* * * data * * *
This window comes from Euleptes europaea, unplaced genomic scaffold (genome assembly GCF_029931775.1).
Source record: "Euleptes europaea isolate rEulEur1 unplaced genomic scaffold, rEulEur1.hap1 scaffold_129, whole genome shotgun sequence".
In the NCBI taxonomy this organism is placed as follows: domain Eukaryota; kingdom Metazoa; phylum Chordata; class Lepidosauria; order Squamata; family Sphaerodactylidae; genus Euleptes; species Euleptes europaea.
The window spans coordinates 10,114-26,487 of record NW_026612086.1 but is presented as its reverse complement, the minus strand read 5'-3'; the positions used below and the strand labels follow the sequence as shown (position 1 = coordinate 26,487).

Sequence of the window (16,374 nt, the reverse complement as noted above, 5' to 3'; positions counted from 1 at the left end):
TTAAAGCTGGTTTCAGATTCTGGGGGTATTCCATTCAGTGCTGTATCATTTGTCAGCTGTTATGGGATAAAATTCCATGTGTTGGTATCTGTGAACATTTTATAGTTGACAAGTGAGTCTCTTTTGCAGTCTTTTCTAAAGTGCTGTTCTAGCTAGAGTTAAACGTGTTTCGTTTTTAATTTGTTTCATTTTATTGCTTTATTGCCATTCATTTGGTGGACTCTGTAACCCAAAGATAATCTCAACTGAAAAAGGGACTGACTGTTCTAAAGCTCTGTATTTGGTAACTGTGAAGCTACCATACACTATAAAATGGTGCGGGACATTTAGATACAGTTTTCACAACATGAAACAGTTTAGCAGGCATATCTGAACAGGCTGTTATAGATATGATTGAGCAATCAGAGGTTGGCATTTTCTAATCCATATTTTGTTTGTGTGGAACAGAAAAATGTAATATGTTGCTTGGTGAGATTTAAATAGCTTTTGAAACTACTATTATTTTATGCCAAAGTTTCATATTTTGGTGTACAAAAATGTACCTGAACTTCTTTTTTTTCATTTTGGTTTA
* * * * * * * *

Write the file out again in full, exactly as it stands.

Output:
This window comes from Euleptes europaea, unplaced genomic scaffold (genome assembly GCF_029931775.1).
Source record: "Euleptes europaea isolate rEulEur1 unplaced genomic scaffold, rEulEur1.hap1 scaffold_129, whole genome shotgun sequence".
In the NCBI taxonomy this organism is placed as follows: domain Eukaryota; kingdom Metazoa; phylum Chordata; class Lepidosauria; order Squamata; family Sphaerodactylidae; genus Euleptes; species Euleptes europaea.
The window spans coordinates 10,114-26,487 of record NW_026612086.1 but is presented as its reverse complement, the minus strand read 5'-3'; the positions used below and the strand labels follow the sequence as shown (position 1 = coordinate 26,487).

Sequence of the window (16,374 nt, the reverse complement as noted above, 5' to 3'; positions counted from 1 at the left end):
TTAAAGCTGGTTTCAGATTCTGGGGGTATTCCATTCAGTGCTGTATCATTTGTCAGCTGTTATGGGATAAAATTCCATGTGTTGGTATCTGTGAACATTTTATAGTTGACAAGTGAGTCTCTTTTGCAGTCTTTTCTAAAGTGCTGTTCTAGCTAGAGTTAAACGTGTTTCGTTTTTAATTTGTTTCATTTTATTGCTTTATTGCCATTCATTTGGTGGACTCTGTAACCCAAAGATAATCTCAACTGAAAAAGGGACTGACTGTTCTAAAGCTCTGTATTTGGTAACTGTGAAGCTACCATACACTATAAAATGGTGCGGGACATTTAGATACAGTTTTCACAACATGAAACAGTTTAGCAGGCATATCTGAACAGGCTGTTATAGATATGATTGAGCAATCAGAGGTTGGCATTTTCTAATCCATATTTTGTTTGTGTGGAACAGAAAAATGTAATATGTTGCTTGGTGAGATTTAAATAGCTTTTGAAACTACTATTATTTTATGCCAAAGTTTCATATTTTGGTGTACAAAAATGTACCTGAACTTCTTTTTTTTCATTTTGGTTTA